Despite its well deserved reputation for having the best schools in the country, Massachusetts is nevertheless obsessed with its widening achievement gaps (“What Are Massachusetts Public Schools Doing Right?” The Atlantic, June). I wonder why the state can’t enjoy its success instead of flagellating itself over the matter? I say that because I don’t believe it’s possible to eliminate differences in performance between students, whether as individuals or as members of groups. We can try, but they will always exist.
Massachusetts achieved its reputation by establishing high standards in 1993, along with rigorous accountability and charter schools. It also went on to double its funding of public education by 2000. As a result, only 2 percent of high school students drop out, and math and reading scores rank No. 1 nationally. Moreover, students perform near the top on tests of international competition. Those are notable accomplishments to be proud of.
But the initial narrowing of achievement gaps did not continue. That doesn’t surprise me in the least. Even the best schools cannot completely overcome what transpires in the lives of students in their homes and neighborhoods. Yet Superintendent of Boston Public Schools Tommy Chang attributes the problem to separating students by ability in the fourth grade in ways that often correlate with race and linguistic background.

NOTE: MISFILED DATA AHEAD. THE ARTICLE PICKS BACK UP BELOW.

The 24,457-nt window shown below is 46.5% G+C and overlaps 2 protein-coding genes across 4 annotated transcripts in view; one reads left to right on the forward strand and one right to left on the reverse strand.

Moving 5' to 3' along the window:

I don’t agree. As long as students are allowed to move from one track to another depending on their progress, I fail to understand why such a policy is the villain. In fact, I maintain that ability tracking allows teachers to be more effective by designing lessons specifically geared to the needs and interests of their students. Other countries with renowned education systems have been tracking for decades. Only in this country is it considered anathema.
The more likely explanation for the widening achievement gap in Massachusetts are external factors that no state can fully control. Wraparound services, such as those provided by the Harlem Children’s Zone in New York City, can make a big difference, but even they fell short of all their goals. Yet we expect an entire state to do so. Let’s get real.
The opinions expressed in Walt Gardner’s Reality Check are strictly those of the author(s) and do not reflect the opinions or endorsement of Editorial Projects in Education, or any of its publications.